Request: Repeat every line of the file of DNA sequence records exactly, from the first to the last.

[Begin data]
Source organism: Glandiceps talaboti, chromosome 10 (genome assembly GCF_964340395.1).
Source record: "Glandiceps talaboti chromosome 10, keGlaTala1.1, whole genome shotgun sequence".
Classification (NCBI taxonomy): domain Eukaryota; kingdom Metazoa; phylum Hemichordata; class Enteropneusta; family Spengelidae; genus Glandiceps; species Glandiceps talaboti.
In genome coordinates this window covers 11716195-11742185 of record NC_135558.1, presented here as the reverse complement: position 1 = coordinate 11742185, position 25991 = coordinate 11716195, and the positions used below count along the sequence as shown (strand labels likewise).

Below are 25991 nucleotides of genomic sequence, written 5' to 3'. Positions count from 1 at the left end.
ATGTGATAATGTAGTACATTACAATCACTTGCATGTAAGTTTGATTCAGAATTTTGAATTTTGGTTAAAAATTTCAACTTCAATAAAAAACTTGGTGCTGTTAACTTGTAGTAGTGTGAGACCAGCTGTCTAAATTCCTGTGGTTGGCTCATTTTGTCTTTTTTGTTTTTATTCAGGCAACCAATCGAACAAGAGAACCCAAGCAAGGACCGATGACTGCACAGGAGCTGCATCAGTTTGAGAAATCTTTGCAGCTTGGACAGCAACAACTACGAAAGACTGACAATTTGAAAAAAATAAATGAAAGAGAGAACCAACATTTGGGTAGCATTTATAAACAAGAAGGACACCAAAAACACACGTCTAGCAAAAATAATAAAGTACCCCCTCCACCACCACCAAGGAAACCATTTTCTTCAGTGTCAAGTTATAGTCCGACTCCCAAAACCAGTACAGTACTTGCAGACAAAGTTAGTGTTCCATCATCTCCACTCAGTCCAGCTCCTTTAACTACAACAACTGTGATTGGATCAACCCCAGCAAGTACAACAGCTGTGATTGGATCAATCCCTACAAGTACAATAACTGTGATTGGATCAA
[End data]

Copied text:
Source organism: Glandiceps talaboti, chromosome 10 (genome assembly GCF_964340395.1).
Source record: "Glandiceps talaboti chromosome 10, keGlaTala1.1, whole genome shotgun sequence".
Classification (NCBI taxonomy): domain Eukaryota; kingdom Metazoa; phylum Hemichordata; class Enteropneusta; family Spengelidae; genus Glandiceps; species Glandiceps talaboti.
In genome coordinates this window covers 11716195-11742185 of record NC_135558.1, presented here as the reverse complement: position 1 = coordinate 11742185, position 25991 = coordinate 11716195, and the positions used below count along the sequence as shown (strand labels likewise).

Below are 25991 nucleotides of genomic sequence, written 5' to 3'. Positions count from 1 at the left end.
ATGTGATAATGTAGTACATTACAATCACTTGCATGTAAGTTTGATTCAGAATTTTGAATTTTGGTTAAAAATTTCAACTTCAATAAAAAACTTGGTGCTGTTAACTTGTAGTAGTGTGAGACCAGCTGTCTAAATTCCTGTGGTTGGCTCATTTTGTCTTTTTTGTTTTTATTCAGGCAACCAATCGAACAAGAGAACCCAAGCAAGGACCGATGACTGCACAGGAGCTGCATCAGTTTGAGAAATCTTTGCAGCTTGGACAGCAACAACTACGAAAGACTGACAATTTGAAAAAAATAAATGAAAGAGAGAACCAACATTTGGGTAGCATTTATAAACAAGAAGGACACCAAAAACACACGTCTAGCAAAAATAATAAAGTACCCCCTCCACCACCACCAAGGAAACCATTTTCTTCAGTGTCAAGTTATAGTCCGACTCCCAAAACCAGTACAGTACTTGCAGACAAAGTTAGTGTTCCATCATCTCCACTCAGTCCAGCTCCTTTAACTACAACAACTGTGATTGGATCAACCCCAGCAAGTACAACAGCTGTGATTGGATCAATCCCTACAAGTACAATAACTGTGATTGGATCAA